El sistema masticatorio cambia con el paso del tiempo. La dimensión vertical oclusal sufre alteraciones que se atribuyen a trastornos temporomandibulares a su vez causados por modificaciones en la musculatura relacionada o al desgaste patológico de las piezas dentarias. Existen muchos métodos para medir la dimensión vertical, entre los cuales el método antropométrico y el método craneométrico de Knebelman mostraron ser los más vinculados con el biotipo facial. El objetivo de este estudio fue comparar datos registrados con ambos métodos. La comparación fue realizada mediante un estudio de diseño transversal descriptivo con un total de 200 pacientes, usando un calibrador vernier para realizar mediciones entre puntos faciales establecidos. Los resultados fueron analizados por medio de la prueba de t de Student para datos emparejados estableciendo el nivel de significación en P<0,05. No se encontró diferencia significativa entre los métodos, pero el método de Knebelman mostró generar menos variabilidad en sus medidas. Este último método parece proporcionar más confiabilidad para su aplicación en la determinación de la dimensión vertical oclusal en todos los biotipos faciales estudiados.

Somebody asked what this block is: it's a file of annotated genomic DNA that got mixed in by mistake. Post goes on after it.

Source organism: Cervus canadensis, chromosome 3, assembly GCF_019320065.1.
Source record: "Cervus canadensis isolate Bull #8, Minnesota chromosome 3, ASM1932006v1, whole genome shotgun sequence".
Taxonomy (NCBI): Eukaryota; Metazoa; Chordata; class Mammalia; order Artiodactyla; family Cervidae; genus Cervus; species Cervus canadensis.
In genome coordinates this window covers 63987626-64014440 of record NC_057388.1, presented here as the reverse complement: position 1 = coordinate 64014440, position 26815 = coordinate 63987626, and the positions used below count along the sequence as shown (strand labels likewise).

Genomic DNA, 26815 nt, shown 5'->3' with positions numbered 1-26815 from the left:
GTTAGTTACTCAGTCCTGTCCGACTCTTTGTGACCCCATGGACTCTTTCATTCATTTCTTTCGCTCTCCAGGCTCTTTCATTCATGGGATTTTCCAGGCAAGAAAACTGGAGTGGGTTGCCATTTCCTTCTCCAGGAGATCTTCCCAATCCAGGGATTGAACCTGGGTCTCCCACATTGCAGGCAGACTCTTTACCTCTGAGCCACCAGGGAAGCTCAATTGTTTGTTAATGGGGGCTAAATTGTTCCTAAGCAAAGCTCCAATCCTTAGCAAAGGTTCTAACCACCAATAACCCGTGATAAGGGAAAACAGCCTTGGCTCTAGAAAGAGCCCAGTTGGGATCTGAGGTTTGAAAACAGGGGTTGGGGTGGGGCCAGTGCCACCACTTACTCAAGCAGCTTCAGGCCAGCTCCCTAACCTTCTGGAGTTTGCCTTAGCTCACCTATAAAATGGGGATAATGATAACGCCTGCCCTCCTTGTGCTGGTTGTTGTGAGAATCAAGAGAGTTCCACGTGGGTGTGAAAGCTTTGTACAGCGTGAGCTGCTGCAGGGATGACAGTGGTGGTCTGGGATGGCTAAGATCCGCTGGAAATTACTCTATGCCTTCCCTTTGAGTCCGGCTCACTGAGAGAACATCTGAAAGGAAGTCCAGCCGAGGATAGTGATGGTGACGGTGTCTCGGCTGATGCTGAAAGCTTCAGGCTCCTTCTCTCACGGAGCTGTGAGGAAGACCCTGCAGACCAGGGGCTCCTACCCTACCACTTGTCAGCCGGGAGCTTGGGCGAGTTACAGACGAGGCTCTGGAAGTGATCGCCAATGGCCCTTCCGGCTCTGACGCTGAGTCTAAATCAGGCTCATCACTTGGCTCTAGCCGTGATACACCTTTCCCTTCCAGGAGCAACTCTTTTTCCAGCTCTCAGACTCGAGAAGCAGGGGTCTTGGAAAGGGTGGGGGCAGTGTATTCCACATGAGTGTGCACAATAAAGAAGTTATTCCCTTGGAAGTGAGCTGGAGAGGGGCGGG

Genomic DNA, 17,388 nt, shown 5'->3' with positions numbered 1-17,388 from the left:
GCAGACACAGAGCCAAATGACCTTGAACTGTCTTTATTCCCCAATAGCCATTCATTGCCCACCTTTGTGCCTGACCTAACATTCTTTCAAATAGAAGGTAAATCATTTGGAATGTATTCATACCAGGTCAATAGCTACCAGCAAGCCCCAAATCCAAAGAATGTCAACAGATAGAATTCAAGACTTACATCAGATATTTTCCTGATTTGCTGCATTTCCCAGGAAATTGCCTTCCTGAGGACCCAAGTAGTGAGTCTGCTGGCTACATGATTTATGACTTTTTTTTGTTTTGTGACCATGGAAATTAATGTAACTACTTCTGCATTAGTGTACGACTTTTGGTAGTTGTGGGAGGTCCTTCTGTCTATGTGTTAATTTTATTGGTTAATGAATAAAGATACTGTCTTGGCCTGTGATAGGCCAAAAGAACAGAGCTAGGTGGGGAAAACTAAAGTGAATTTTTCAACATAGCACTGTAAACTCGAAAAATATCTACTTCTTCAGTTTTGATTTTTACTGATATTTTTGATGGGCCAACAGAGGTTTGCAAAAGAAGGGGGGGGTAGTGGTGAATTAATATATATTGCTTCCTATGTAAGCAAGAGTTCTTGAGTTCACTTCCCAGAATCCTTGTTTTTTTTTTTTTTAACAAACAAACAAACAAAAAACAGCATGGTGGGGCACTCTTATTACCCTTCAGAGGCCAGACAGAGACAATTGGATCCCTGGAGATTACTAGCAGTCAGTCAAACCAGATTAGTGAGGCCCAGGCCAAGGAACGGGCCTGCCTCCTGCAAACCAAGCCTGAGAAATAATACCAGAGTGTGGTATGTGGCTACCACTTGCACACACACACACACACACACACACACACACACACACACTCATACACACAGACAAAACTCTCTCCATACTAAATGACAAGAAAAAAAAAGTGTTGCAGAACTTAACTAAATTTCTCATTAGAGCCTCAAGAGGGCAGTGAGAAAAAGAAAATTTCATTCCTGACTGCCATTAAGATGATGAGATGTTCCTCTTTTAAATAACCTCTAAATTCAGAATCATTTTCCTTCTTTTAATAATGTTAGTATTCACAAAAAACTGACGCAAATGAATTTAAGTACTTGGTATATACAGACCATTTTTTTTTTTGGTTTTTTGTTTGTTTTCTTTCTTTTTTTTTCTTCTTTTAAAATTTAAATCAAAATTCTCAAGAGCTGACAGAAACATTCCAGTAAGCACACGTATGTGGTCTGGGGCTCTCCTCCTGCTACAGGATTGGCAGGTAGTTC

Palabras clave: dimensión vertical; oclusión dental; articulación temporomandibular


A consequence of advancing age is the presence of alterations in the masticatory system which involve maxillary, mandible, temporomandibular joint (TMJ) and musculature. Within the latter, the masseter muscle determines the vertical dimension of occlusion (VDO) stabilization. Thus, any degradation involving those structures derives in a functional decompensation 1-3 .